6. Two more Covid deaths in Alexandria, cases surpass 40,000
  7. What is cut-through traffic and how does your phone help Alexandria track it?
  8. Alexandria rolls out new design for bus stops
  9. These restaurants, salons and other businesses are for sale in Alexandria
  10. The Torpedo Factory Art Center needs volunteers, and so do a lot of organizations in Alexandria

Two months after the City Council authorized changes to what Alexandrians pay to park in Old Town, city staff have come back with new price points for parking.

The aim of the change is to make parking in garages more appealing. Currently, many Old Town garages sit empty while drivers circle blocks looking for on-street parking.

“One change was to allow these blocks to have higher rates than the meter blocks,” Katye North, division chief for mobility services said in an email. “We’ve identified blocks that seem to have higher numbers of paid parking transactions, meaning there are more non-residents paying to park on these blocks than other residential pay by phone blocks.”

North said the price of parking on those blocks will nearly double.

“To encourage people to park elsewhere, we’ll be increasing the hourly parking rate from $1.75 (current meter rate) to $3,” North said. “The hours of restrictions and the two hour time limit remain unchanged and guests can still park for free if they have a guest permit.”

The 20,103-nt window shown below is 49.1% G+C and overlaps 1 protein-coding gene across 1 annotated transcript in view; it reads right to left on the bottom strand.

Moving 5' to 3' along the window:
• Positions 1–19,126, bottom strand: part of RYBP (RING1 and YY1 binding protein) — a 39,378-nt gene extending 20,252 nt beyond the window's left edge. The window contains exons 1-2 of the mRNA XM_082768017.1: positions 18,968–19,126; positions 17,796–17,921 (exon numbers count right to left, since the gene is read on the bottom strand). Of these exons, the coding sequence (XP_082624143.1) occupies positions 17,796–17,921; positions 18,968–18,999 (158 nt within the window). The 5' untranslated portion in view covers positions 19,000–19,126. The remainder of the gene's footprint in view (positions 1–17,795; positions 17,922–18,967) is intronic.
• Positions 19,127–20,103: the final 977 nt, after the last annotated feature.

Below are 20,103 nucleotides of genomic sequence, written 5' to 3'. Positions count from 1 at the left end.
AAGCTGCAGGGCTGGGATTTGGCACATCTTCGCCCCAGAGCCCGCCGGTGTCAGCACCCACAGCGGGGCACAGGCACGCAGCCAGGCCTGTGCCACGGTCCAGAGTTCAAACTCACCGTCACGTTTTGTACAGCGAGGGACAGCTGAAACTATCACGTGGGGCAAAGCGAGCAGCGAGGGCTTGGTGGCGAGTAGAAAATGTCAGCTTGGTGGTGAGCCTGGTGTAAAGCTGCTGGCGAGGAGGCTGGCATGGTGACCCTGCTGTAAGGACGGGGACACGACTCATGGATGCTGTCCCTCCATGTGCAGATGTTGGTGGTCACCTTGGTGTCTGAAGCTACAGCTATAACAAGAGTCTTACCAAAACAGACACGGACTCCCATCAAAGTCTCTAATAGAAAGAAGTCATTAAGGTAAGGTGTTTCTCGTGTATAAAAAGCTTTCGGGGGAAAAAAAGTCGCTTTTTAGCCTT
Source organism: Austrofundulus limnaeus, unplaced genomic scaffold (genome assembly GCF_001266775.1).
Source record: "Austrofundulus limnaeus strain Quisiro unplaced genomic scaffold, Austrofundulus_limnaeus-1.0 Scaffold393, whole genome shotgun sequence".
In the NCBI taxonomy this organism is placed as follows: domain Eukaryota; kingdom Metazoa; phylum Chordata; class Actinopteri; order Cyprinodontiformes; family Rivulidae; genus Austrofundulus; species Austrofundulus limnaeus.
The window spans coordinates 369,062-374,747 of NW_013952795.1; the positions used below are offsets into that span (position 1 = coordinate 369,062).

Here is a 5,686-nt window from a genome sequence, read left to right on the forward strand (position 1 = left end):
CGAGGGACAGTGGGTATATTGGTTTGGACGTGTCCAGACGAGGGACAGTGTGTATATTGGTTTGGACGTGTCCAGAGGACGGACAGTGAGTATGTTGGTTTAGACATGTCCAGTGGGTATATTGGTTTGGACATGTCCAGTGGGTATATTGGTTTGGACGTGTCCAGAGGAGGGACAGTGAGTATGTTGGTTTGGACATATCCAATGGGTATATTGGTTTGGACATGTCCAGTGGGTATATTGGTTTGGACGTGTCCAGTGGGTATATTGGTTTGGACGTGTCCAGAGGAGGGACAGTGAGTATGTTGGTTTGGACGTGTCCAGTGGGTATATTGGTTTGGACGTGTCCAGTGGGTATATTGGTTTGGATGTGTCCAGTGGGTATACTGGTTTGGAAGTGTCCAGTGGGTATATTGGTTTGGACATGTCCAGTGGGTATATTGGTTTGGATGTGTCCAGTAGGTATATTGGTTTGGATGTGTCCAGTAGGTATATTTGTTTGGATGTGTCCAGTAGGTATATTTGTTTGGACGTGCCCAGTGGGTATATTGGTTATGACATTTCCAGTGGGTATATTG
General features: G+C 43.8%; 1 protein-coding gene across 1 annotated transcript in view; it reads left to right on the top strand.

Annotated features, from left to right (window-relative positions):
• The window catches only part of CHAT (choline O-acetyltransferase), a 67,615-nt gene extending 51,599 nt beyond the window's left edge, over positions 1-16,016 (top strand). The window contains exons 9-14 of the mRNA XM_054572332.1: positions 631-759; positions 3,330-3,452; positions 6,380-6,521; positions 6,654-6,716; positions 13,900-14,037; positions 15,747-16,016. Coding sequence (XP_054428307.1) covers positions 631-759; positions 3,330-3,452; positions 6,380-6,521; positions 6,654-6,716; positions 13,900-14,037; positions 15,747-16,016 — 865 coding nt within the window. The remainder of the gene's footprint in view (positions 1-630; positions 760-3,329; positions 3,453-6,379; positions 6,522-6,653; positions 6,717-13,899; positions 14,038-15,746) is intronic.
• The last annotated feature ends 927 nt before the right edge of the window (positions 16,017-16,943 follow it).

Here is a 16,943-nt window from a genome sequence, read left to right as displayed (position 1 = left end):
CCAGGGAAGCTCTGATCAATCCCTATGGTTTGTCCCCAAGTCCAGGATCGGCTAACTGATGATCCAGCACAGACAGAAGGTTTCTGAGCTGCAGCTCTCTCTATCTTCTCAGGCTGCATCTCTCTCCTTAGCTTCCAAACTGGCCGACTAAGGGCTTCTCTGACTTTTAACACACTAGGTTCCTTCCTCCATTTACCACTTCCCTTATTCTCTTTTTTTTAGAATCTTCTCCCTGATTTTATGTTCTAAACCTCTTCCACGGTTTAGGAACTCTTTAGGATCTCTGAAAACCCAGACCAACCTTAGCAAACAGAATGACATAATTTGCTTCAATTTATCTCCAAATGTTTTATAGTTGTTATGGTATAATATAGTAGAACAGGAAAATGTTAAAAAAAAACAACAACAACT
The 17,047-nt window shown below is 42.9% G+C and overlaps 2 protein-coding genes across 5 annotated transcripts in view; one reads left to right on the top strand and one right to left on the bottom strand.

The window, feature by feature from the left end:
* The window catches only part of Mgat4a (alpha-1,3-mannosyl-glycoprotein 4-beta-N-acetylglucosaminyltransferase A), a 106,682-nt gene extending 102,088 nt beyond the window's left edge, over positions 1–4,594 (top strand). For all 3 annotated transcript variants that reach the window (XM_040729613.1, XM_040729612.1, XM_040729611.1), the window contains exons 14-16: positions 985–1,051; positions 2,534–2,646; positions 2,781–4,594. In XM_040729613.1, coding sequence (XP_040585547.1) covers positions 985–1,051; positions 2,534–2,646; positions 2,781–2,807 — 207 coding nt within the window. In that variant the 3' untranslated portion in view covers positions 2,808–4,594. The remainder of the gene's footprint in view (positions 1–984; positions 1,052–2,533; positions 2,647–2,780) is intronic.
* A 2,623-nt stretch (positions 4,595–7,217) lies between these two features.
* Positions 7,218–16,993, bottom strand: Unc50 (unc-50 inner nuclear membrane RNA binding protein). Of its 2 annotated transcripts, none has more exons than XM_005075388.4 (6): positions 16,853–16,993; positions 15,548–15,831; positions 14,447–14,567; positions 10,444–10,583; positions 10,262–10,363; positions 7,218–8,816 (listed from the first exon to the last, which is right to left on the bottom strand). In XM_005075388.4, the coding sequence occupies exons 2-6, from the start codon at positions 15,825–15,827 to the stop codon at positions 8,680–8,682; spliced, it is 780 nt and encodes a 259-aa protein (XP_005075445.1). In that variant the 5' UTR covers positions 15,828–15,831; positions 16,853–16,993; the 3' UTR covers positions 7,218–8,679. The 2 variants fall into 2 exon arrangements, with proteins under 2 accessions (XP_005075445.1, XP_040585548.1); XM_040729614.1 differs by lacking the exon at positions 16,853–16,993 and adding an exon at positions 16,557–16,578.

The second part of the change is incentivizing garage parking.

“In coordination with this increase, we are also reducing the hourly rate at the Courthouse Garage on nights and weekends to $1/hour (currently $2.50/hour),” North said. “We are hoping these changes will encourage people to use the cheaper off-street parking. Over the next few months, we’ll continue to monitor the data for these blocks and the garage to see if it’s making an impact and adjust as needed.”


The City of Alexandria is planning to build a new sidewalk on the north side of Polk Avenue, but the city’s plans have some neighbors concerned about the construction’s impact on the nearby park and the neighborhood’s parking situation.